I have heard that if a care recipient is basically non-responsive, that the right decision is sometimes to withhold food and fluids, if death is imminent and no hope for recovery. I have heard from a couple of people that withholding fluids is painful to patient, even if they are non-responsive.
I am trying to educate myself before we get to that point, so am not in a position to discuss with her Doctor yet. Her patient advocate paperwork is clear about food, but doesn't mentions fluids.

Thanks for your input. This forum has been a great educational and supportive resource.

Are you a professional caregiver or do you anticipate providing end of life care by yourself? When death is imminent and there's no hope for recovery, it's time for hospice. In fact, it sounds like it's long overdue. You ARE in a position to ask her doctor to refer her to hospice. This is not a situation where you have to learn about end of life care before deciding to act. Can you administer morphine, monitor her vital signs, provide suction when phlegm builds up? The role of a hospice team is to preserve dignity and comfort in a patient's final days. It's time.
Helpful Answer (1)
Reply to sjplegacy

My mom recently died in a hospice house. I just went through watching the dying process. It’s hard but I am relieved that she is no longer suffering. She was ready to leave this world.

The dying are NOT hungry. They are NOT thirsty. They are spoon fed ice chips for as long as they are able to swallow.

When they cannot swallow any longer, a swap is placed in their mouth to moisten it.

No one is being starved. No one has anxiety or pain if receiving care from hospice because the program is all about dying with dignity and free from anxiety and pain.

Mom was given Ativan and morphine every two hours towards the end. She died peacefully.

Wishing you peace as you navigate your way through your caregiving challenges. Continue to reach out with any concerns. We care. I will certainly keep you in my thoughts and prayers.
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Reply to NeedHelpWithMom
ccarson30 May 26, 2021
I am so sorry for the loss of your mother. My thoughts and prayers are with you and your family during this time. Watching our parents age is so hard and losing them is even harder.
It's my feeling that whether it's food or fluids you should give them what they ask for when they are alert enough to ask, but it's very unlikely they will actually eat or drink more than a mouthful. If you're non responsive - unconscious - you aren't going to be thirsty (or hungry), and trying to pour water into someone in that state is going to cause harm. If they are awake of semi awake they can be offered (not forced) ice chips, tiny sips or spoons of water but as MJ1929 has said that feeling of thirst is more likely related to the feeling of dry mouth, which can be relieved with swabs or other products.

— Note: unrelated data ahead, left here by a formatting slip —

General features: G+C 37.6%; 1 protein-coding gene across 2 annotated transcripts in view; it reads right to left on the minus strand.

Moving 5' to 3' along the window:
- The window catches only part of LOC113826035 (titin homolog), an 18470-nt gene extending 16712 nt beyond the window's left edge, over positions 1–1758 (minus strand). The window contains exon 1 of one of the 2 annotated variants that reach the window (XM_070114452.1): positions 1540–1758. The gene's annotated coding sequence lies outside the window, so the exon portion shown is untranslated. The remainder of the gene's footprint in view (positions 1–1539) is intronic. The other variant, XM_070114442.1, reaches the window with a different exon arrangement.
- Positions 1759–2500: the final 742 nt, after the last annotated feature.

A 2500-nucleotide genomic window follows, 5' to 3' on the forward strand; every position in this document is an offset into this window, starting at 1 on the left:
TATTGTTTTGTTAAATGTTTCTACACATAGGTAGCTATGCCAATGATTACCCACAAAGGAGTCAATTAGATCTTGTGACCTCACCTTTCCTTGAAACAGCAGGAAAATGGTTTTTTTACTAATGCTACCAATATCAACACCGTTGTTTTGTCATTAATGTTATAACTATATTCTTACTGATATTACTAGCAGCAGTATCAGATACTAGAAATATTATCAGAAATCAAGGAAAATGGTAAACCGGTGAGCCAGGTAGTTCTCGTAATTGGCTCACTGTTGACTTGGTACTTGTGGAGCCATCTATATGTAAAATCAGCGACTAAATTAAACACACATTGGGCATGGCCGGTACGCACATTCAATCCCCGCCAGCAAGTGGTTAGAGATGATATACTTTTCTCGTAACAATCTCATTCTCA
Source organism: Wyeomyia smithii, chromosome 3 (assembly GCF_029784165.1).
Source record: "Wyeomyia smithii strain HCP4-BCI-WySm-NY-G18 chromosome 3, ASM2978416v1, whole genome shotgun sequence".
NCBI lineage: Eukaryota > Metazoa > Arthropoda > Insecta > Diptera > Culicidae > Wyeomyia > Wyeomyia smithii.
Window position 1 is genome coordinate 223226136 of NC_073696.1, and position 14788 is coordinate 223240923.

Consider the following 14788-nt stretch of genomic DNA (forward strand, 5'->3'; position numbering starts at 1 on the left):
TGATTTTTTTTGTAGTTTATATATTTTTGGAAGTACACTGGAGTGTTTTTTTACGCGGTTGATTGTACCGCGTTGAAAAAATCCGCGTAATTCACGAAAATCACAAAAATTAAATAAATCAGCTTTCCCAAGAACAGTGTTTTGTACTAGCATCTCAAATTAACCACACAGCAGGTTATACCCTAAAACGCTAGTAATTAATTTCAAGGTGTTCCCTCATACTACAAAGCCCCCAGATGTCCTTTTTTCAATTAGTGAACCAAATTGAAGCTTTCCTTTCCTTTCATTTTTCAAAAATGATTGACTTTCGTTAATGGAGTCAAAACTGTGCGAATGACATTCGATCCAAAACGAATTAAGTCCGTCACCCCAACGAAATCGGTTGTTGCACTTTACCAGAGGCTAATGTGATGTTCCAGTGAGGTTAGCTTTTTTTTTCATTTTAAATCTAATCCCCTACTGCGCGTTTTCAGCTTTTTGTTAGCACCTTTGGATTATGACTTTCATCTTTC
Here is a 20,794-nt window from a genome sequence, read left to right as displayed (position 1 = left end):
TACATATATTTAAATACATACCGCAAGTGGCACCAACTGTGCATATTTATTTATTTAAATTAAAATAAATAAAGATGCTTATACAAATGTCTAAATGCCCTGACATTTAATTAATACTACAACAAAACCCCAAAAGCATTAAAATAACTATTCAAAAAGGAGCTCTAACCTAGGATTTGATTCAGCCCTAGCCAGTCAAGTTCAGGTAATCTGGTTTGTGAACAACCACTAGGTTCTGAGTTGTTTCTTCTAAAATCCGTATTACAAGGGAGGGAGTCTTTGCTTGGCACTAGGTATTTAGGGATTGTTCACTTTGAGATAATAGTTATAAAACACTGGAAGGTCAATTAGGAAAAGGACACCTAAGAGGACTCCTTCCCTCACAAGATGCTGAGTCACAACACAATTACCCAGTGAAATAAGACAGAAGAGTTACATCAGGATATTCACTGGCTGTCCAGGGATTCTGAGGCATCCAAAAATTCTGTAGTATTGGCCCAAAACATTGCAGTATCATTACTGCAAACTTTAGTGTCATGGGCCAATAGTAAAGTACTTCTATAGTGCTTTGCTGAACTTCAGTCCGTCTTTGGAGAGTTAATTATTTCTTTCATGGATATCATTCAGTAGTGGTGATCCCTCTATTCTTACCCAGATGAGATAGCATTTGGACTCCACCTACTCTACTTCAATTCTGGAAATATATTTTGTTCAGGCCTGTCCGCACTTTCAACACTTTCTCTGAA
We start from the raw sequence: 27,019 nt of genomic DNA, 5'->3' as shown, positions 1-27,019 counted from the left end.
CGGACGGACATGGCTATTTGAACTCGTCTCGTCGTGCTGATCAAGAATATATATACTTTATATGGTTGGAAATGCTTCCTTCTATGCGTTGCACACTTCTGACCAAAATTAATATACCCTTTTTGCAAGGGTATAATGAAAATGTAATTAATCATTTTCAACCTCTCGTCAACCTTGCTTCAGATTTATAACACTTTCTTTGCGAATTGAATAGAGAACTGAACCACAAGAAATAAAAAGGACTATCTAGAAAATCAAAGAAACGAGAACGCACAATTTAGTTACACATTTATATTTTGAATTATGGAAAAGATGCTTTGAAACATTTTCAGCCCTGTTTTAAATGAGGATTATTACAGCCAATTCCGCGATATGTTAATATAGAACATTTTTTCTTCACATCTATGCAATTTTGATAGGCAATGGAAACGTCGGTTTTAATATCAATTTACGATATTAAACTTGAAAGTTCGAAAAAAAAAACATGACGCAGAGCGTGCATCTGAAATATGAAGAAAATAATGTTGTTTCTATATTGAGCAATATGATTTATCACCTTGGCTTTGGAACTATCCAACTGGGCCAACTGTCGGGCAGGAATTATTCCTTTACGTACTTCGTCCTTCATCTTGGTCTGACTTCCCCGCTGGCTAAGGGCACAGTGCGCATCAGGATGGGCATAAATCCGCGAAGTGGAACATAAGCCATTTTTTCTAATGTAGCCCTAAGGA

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Reply to cwillie

Food is not "withheld". If the person requests it they are given it. When the body is shutting down they don't feel hunger or thirst. And its not painful. Swallowing is the first to go. All part of the dying process. My Mom shut her eyes and refused to get out of bed. I called hospice in. I think it maybe time for you too to call them in.
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Reply to JoAnn29

If someone is thirsty, they'll take fluids. What you don't do is force them -- or food --and you don't give them via IV if the person doesn't want artificial means of keeping them alive.

The concern is choking more than anything, so you can get many products over the counter to help fight dry mouth if your loved one isn't taking in any fluids.

My dad had cancer, and he couldn't get anything "past" his mouth after a while, almost as though something was preventing him from swallowing. He didn't have choking issues; he just couldn't seem to arrange whatever was in his mouth to swallow it. His biggest complaint, though, wasn't hunger or thirst, but the dry mouth drove him nuts. We got the mouthwash and the gel that comes in a tube and found the gel to be the most effective and longer-lasting.

Please look into hospice care, though, and don't wait too long. Their nurses are the best thing to have in your corner at that time.
Helpful Answer (4)
Reply to MJ1929

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